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More Dead Sea Scrolls, second oldest Hebrew Bible manuscript, found after 60 years

The Dead Sea Scrolls, first discovered in the Judean desert in 1940s , were likely hidden by Jews during a revolt against Roman Empire in 1st century CE.

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Bengaluru: Israeli archaeologists have announced the discovery of dozens of new parchments of the Dead Sea scrolls in a desert cave. The fragments of scrolls are believed to have been hidden here during a Jewish revolt, called the Bar Kochba Revolt, against the Roman Empire nearly 2,000 years ago. These are the first scrolls to be found in over 60 years.

First discovered in the 1940s, the Dead Sea Scrolls are thought to be the second oldest surviving manuscripts of the Hebrew Bible. They are of religious, cultural, historic, and linguistic significance.

The latest scrolls discovered contain lines of Greek text from the Hebrew Bible and are dated to the 3rd century BCE to 1st century CE based on the style of writing. The desert cave is located in a remote area about 40km south of Jerusalem within which 40 human skeletons were discovered in the 1960s, leading it to being called the ‘Cave of Horror’.

The cave is part of over 500 caves that have been under investigation since 2016 by the Israel Antiquities Authority in an attempt to recover ancient artefacts before possible plundering in the future. Many scrolls not officially discovered are regularly found in the black market, which is what prompted the official survey.

The agency held a news conference Tuesday where the discovery of the 80 new pieces was announced. Along with the pieces of parchment, the authorities also announced multiple other discoveries, including a 10,000-year-old woven basket, a 6,000-year-old mummified skeleton of a child, Roman era footwear and bronze coins that were seemingly affected by armed conflict and struck by arrowheads. The failed Bar Kochba uprising is believed to have taken place between 132 CE and 136 CE.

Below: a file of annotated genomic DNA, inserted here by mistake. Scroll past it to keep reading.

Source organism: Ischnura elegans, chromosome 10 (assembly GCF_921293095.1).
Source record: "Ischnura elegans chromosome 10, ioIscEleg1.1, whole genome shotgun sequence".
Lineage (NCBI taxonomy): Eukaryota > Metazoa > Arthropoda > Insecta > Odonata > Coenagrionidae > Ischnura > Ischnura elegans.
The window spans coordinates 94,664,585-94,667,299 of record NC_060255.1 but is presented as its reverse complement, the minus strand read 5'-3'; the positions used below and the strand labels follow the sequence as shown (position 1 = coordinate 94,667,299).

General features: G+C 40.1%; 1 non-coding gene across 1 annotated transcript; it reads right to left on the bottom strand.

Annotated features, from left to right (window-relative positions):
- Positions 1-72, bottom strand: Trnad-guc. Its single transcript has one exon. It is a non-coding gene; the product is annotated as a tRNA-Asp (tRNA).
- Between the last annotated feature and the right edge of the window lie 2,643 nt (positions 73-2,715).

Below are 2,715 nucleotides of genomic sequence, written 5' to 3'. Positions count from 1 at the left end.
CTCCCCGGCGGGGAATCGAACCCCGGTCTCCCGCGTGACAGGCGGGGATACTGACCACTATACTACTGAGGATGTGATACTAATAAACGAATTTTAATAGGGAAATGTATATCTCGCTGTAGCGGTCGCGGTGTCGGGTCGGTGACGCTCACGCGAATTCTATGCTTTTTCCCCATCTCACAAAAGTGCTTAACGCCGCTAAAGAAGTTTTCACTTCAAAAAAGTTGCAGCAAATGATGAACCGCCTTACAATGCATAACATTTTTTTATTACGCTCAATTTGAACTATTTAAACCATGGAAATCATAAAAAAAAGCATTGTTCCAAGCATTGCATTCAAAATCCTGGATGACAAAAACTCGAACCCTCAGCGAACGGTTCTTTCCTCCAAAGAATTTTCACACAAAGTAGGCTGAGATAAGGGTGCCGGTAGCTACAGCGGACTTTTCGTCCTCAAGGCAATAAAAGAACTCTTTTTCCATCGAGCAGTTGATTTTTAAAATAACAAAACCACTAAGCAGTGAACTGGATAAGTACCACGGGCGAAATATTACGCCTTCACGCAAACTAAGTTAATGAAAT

Israel Antiquities Authority archaeologists in the Judean Desert | Yaniv Berman | Israel Antiquities Authority
Israel Antiquities Authority archaeologists in the Judean Desert | Yaniv Berman | Israel Antiquities Authority

Referring to variations in the text between the recovered Greek text and the translation of Hebrew Bible into Greek dating to the the second and third centuries BCE, Oren Ableman, a Dead Sea Scroll researcher with the Israel Antiquities Authority, said, “We found a textual difference that has no parallel with any other manuscript, either in Hebrew or in Greek.”

“When we think about the biblical text, we think about something very static. It wasn’t static. There are slight differences and some of those differences are important,” said Joe Uziel, head of the antiquities authority’s Dead Sea Scrolls unit.

Speaking about how the Biblical text evolved to its traditional Hebrew form, he said, “Every little piece of information that we can add, we can understand a little bit better.”


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What are the Dead Sea Scrolls

Also called the Qumran Caves Scrolls, the artefacts were first recovered on the northern shore of the Dead Sea. The region is a part of the West Bank, a landlocked area bordered by Jordan and Israel, which since 1967 has been under Israeli occupation and consists of over 150 Palestinian Territories.

Thousands of small, damaged fragments of writing have been discovered along with a few well-preserved manuscripts. Most well-preserved pieces of parchment (vellum) and papyrus have been recovered from 11 Qumran caves.

Most of the scrolls contain text in Hebrew while some are also written in Greek and Aramaic. The writing was done with black ink, which was derived from carbon soot from lamps, mixed with honey, oil, vinegar, and water.

According to archaeologists, the scrolls were written by peoples of the ancient Jewish sect Essenes. Most findings were made inside of earthenware vessels that were buried or stored in caves, as was the traditional Jewish custom in the region for sacred religious texts.

(Edited by Manasa Mohan)


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